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Google’s Semantic Evolution: What Is “Talk To Books” And “Semantris”

Google’s Semantic Evolution: What Is “Talk To Books” And “Semantris”

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Natural language processing has been developing through the years with the introduction of word vectors which give the ability for the AI to learn and understand sentences, words, phrases from any language.

Vector Representation Of Language

With the word to vector representation of the language in space, huge sentences and small paragraphs are represented in the form of a vector. Relation to other words, synonymy, antonymy, meronymy, holonymy, and many other types of relationships are all represented in vector space language models. Google’s new Talk to Books is a way to explore books with a help of a sentence and find the best match based on over 1,00,000 books in their collection. This is where Semantris comes into picture. It is a word association arcade powered by machine learning, where you submit words which are relevant to the highlighted words.



Talk To Books

With Talk to Books one can find different ways to explore literature. You type in a sentence or ask a question, and the model finds sentences in books that are the found in the books. It takes into the account the keyword matching metric to find relevant books. This way you can also get to know if the books interest you or not.

The model is trained on millions of phrases and sentences, where it learns to figure out what is the best response based on the user input. Once the user inputs a question or sentence, the models find all the phrases among the 1,00,000 books to find the best matches and respond based on the query. The principle of the technique is finding the semantic meaning of the sentence.

At this level, the models only work on a sentence level (a paragraph input is not available, like in Smart Reply for Gmail) but a good response from the model can be expected. One can also find books and passages that are not so relevant and the highlighted paragraph might not be an obvious one. You may also notice that being well-known does not make a book sort to the top. This experiment looks only at how well the individual sentences match up. However, one benefit of this is that the tool may help people discover unexpected authors and titles, and give a glimpse into books in a way that is fresh and innovative.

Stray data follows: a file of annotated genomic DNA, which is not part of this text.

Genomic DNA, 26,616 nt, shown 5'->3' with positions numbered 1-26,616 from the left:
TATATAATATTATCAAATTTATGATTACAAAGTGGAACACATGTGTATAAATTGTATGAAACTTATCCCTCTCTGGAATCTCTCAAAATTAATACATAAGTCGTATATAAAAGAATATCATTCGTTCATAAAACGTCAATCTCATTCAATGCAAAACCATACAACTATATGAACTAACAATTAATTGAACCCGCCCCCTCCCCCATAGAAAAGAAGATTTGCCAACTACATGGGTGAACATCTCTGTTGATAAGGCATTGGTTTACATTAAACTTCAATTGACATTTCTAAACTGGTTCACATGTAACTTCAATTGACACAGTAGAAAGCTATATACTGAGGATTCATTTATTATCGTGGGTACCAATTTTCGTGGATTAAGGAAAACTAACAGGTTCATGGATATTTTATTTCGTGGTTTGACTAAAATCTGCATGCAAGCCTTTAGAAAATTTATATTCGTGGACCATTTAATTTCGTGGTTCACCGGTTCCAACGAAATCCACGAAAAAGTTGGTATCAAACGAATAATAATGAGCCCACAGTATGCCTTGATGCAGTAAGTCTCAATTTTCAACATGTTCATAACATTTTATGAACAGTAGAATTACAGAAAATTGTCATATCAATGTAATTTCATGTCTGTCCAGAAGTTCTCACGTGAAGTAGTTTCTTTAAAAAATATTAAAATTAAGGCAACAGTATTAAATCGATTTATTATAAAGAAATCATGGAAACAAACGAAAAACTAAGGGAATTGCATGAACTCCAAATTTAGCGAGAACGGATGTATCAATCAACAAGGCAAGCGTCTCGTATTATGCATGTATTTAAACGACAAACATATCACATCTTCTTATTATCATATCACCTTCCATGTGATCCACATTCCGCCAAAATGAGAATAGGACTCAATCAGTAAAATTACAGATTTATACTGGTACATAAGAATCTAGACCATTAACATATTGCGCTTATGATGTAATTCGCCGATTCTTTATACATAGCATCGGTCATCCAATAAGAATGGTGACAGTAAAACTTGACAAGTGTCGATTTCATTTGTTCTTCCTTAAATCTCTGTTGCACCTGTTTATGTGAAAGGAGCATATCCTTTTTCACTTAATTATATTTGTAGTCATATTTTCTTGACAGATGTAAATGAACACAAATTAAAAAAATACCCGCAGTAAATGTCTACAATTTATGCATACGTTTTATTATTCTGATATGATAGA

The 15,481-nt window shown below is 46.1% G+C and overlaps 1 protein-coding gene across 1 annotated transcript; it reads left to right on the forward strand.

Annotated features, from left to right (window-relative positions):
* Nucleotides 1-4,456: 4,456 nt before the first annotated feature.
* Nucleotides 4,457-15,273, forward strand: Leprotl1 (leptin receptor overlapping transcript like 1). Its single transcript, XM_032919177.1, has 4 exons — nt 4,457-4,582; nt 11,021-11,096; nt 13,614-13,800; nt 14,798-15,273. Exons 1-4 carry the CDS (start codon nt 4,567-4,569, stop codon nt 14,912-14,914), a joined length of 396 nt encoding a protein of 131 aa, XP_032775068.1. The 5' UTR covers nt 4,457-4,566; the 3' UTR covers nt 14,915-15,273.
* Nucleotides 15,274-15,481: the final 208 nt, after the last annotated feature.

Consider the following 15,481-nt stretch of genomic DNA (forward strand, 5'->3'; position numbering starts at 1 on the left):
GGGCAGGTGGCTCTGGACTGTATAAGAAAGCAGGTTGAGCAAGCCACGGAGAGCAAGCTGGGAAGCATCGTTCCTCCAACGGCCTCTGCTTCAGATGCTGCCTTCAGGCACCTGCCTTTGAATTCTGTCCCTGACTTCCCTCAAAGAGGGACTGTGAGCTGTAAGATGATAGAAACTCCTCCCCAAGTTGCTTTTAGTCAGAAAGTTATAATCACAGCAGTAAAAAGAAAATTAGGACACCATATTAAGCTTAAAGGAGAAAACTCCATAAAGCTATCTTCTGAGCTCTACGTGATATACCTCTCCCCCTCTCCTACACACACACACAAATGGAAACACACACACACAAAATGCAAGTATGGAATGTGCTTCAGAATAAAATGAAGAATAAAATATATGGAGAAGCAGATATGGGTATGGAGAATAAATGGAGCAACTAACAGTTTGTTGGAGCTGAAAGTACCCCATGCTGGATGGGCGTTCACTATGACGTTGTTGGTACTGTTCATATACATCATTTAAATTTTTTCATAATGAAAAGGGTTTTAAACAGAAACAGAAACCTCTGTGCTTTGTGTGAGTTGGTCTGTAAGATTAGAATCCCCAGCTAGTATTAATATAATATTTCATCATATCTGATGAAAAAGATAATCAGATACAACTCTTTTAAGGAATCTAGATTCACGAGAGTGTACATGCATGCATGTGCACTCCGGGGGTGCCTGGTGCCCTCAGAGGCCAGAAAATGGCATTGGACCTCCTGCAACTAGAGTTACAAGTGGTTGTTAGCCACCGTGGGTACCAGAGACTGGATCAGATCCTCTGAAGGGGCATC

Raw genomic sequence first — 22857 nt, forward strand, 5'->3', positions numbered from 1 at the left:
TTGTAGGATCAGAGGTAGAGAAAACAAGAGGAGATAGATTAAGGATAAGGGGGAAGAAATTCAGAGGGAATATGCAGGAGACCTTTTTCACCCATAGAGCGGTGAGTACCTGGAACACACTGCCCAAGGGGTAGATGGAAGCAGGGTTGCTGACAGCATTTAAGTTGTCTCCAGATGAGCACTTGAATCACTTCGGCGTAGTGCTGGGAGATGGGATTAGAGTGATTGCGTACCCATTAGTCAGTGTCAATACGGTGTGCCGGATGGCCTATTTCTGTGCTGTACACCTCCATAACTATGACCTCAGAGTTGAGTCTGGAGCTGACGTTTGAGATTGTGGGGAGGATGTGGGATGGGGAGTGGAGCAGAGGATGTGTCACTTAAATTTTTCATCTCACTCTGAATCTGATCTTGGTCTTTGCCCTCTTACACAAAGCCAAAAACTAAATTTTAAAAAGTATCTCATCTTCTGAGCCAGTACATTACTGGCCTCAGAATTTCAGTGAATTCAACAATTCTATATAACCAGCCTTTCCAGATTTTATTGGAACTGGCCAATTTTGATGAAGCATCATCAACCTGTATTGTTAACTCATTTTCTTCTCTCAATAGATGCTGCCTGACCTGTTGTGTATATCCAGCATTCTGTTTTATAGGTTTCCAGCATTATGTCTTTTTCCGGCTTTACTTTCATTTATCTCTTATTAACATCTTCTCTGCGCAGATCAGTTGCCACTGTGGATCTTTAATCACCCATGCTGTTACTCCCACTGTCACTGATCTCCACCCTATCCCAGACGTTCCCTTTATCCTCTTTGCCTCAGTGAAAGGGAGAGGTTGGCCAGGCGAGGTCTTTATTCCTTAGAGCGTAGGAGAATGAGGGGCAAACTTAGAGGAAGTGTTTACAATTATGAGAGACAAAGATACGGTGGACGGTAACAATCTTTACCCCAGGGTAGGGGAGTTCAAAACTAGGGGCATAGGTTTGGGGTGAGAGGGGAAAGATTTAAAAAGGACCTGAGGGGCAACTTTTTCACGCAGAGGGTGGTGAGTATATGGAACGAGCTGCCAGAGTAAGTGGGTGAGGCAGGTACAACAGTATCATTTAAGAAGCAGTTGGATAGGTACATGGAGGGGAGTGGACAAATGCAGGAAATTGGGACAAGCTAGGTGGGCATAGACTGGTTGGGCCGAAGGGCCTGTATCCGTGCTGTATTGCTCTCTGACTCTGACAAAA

Semantris

Google’s arcade game Semantris is based on word association application and powered by ML. A word or a phrase input is given based on the highlighted word and it then scores them on how well the model responds to what you have typed. Similarity, opposites and neighboring concepts are all fair-game using this semantic model. The time pressure in the Arcade version (shown below) will tempt you to enter single words as prompts. The Blocks version has no time pressure, which makes it a great place to try out entering in phrases and sentences. You may enjoy exploring how obscure you can be with your hints.

These are only a few examples of how Google is working on experience and application designs using machine learning tools. Other applications relating to the classification, semantic similarity, semantic clustering, whitelist applications (selecting the right response from many alternatives), and semantic search (of which Talk To Books is an example) are currently being worked on.

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Smart Reply in Gmail

Responding to emails is tedious job, but with Google’s Smart Reply one can reply to these emails effortlessly by opting one of the quick responses. They are predicted on the basis of the content in email itself. The feature already drives 12 percent of replies in the Inbox on mobile. And starting today, Smart Reply is coming to Gmail on web too.

Smart Reply suggests three responses based on the email you received. Once you’ve selected one, you can send it immediately or edit your response starting with the Smart Reply text. Either way, you’re saving time.

Credit: The Driod Lawyer

Smart Reply makes use of the machine learning techniques to give the best responses based on the user emails. If you are more inclined to use “Sure, thanks” than “Sure”, it suggests the response based on the information gathered by the user previous habits. A new version of Smart Reply will roll out globally on Android and iOS in English first, followed by Spanish in the coming weeks.

Conclusion

As the technology is rising, natural language processing is reaching high limits of accuracy and deceiving humans. It is sometimes hard to predict the right phrase or a word, but with more and more users using the tech, the models will learn fast and shall be more accurate.

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